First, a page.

‘Al fresco’ initiative seeks to create Curbside restaurant service
WILMINGTON — In an effort to bring a sense of normalcy to Delaware and expand dining options, Wilmington is closing off some parking spaces so restaurants can expand further outside starting with an iconic downtown street.
“Curbside Wilmington” closed off 20 parking spaces along Market Street between Ninth and Fourth Street so that restaurants nearby can use them as parklets, where dining tables are set up, or for curbside service. City officials, Downtown Visions and The Committee of 100 launched the initiative Friday to entice city residents to start dining out and shopping again.
Wilmington Mayor Mike Purzycki touted the effort as “bringing back the vibrant, exciting heart of the Downtown Restaurant District” that closed overnight during the pandemic.
“While businesses small and large across Wilmington are struggling to adapt to the new environment, we are happy to partner with our friends at Downtown Visions and The Committee of 100 to lend support to businesses trying to meet new challenges,” the mayor said in a prepared statement.
Wilmington officials suspended permit requirements that were required under Gov. John Carney’s state of emergency order. But four restaurants — Bardea Food & Drink, Farmer and The Cow, Chelsea Tavern and El Diablo — had permits approved.
“Curbside Wilmington” includes another 10 restaurants: Café Mezzanotte, Cavanaugh’s Restaurant, DiMeo’s Pizza, Green Box Kitchen, Jimmy John’s, La Fia Bistro, Makers Alley, Stitch House Brewery, Tasties 302 and Tonic Bar & Grille. Downtown Visions provides additional tables and chairs to restaurants if needed and custom-made railings created by the Challenge Program for safety.
Jennifer Kmiec, executive director of the Committee of 100, said that the “dream team” of Downtown Visions and the Wilmington Office of Economic Development had worked throughout the weeks to understand what downtown businesses needed in terms of support.
“This is about enhancing what retailers and restaurants can already do, providing the infrastructure in place,” she said. “We want to see this expand, ideally to the west side, because this really works best when there’s a cluster of businesses. We’ve found that restaurants draw more people to shop retail, and vice versa.”
To draw even more people, the Grand will offer live entertainment on Fridays. That makes the experience fresh for visitors while they return to Market street, said Downtown Visions Executive Director Martin Hageman.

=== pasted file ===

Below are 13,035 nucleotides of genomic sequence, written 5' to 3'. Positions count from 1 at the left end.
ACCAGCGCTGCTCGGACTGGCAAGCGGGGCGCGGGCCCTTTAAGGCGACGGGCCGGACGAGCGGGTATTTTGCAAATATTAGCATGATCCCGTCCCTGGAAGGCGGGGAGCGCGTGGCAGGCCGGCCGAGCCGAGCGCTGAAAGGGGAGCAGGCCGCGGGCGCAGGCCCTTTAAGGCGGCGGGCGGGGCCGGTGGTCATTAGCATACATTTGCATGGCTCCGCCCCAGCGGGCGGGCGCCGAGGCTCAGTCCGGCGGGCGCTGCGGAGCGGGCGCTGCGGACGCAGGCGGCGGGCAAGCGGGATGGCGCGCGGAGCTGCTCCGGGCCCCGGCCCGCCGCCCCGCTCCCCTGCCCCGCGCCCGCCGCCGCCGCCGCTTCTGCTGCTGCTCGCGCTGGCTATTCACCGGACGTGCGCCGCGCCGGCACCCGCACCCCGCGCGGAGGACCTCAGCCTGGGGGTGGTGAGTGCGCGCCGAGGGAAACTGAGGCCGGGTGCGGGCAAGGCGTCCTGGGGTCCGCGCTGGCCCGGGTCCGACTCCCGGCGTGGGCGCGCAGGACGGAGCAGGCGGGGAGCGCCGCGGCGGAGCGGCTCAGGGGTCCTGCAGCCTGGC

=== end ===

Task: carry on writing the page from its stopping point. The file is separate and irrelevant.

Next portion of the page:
Another six parking spaces off Market Street will be used for a free valet service at the offered by Gala Valet from 5 -10 p.m. from Tuesday through Saturday. Colonial Parking, the city’s largest private parking garage manager, will also allow free parking.
“This is a true sense of community in Wilmington, from our community partners, those in arts and entertainment and our government leaders,” Hageman said. “It’s about listening to the needs of our businesses since our customer base is so different from what you see from Newark and Rehoboth Beach. We must avail ourselves with what solutions we can make together.”
Wilmington is the latest jurisdiction to work with restaurants to shut down streets or expand outdoor seating options onto the sidewalks. In Sussex County, Georgetown shut down streets and placed picnic tables to help restaurants that were limited to 30% capacity in Phase 1.
Rehoboth Beach also installed red barriers to block parking spots along the first two blocks of Rehoboth Avenue, the main road lined with merchants, in a bid to encourage diners to eat outside. Thirty-one permits were approved but the Rehoboth Board of Commissioners is expected to revisit the measure within days.
The city has spent $54,526 on barricades blocking parking spots. With the loss of spaces and an unusual summer start, Rehoboth Beach saw a 11% drop in parking revenue in the first days of June. Last year, the resort collected $228,145 in parking revenue from June 1 to 9. The same time period in 2020 collected $200,799.